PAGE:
New California Law Will Require Increased Private Fund Fee Disclosures
On September 14, California Gov. Jerry Brown signed into law legislation intended to increase transparency regarding the fees and expenses paid by public pension or retirement systems to certain private funds in which they invest, including private equity and hedge funds.
The Fee Disclosure Law adds Section 7514.7 to the California Government Code and requires public pension funds in California receive from their alternative investment vehicle fund managers certain fee and other information, which will be disclosed to public at least annually. The law applies to all new contracts and existing contracts to which the public pension fund makes a new capital commitment on or after January 1.
Under the Fee Disclosure Law, the private fund must provide its public pension fund investors with the following information:
- the fees and expenses that the public pension fund pays directly to the alternative investment vehicle, the fund manager, or related parties;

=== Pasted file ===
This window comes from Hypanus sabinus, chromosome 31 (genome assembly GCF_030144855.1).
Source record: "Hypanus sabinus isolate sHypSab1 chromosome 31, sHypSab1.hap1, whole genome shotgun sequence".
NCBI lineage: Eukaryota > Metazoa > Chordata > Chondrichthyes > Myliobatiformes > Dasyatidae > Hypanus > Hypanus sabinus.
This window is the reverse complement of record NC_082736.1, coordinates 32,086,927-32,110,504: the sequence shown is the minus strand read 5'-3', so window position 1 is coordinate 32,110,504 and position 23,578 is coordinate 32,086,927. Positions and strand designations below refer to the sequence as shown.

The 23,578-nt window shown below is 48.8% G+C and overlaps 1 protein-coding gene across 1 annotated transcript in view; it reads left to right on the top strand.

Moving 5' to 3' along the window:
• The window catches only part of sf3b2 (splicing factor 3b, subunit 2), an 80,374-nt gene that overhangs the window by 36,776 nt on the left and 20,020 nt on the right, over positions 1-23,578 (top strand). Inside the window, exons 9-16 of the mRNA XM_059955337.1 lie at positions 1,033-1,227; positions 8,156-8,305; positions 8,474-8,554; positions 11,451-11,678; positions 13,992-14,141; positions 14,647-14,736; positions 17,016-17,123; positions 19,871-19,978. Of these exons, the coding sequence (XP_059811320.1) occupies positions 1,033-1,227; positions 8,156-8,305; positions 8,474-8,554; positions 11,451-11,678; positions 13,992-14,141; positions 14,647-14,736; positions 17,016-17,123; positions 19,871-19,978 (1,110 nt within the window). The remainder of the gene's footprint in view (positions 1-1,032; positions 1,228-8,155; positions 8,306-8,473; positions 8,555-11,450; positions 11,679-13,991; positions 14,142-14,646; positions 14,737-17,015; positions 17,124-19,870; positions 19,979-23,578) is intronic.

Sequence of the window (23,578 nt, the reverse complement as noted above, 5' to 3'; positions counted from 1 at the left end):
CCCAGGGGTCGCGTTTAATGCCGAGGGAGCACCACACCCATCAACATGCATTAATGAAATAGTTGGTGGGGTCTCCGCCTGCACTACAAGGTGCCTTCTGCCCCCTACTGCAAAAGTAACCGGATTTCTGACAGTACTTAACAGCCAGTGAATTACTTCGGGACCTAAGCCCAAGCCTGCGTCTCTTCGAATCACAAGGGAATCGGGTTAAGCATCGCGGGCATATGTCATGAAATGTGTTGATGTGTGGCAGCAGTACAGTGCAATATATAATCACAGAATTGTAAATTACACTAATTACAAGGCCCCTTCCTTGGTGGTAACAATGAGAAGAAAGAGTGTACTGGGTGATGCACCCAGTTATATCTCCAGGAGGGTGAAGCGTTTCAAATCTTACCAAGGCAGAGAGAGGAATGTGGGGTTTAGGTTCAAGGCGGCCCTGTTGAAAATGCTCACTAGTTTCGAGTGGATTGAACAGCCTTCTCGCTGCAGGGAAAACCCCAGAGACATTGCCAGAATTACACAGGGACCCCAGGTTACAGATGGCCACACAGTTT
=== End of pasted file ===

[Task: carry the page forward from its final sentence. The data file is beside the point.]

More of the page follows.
- the public pension fund’s pro rata share of fees and expenses not included in the above paragraph that are paid from the alternative investment vehicle to the fund manager or related parties;
- the public pension fund’s pro rata share of carried interest distributed to the fund manager or related parties;
- the public pension fund’s pro rata share of aggregate fees and expenses paid by all of the private fund’s portfolio companies; and
- additional information described in subdivision (b) of Section 6254.26 of the California Public Records Act, which includes, among other things, identifying information about the private fund (name, address, etc.), contributions made by the public pension fund to the private fund and distributions received by the public pension fund.
The law applies to all California public pension and retirement systems, including state-level plans, as well as those at the county and city levels. Some notable public pension funds that fall under the law include CalPERS, CalSTERS and the University of California retirement system. Under the Fee Disclosure Law, public pensions funds are required to “undertake reasonable efforts” to obtain the required information.
While no other state has a similar statute in place, there are initiatives like the Fee Disclosure Law in some places - New Jersey and Illinois, to name a couple - and it’s expected that this trend will continue.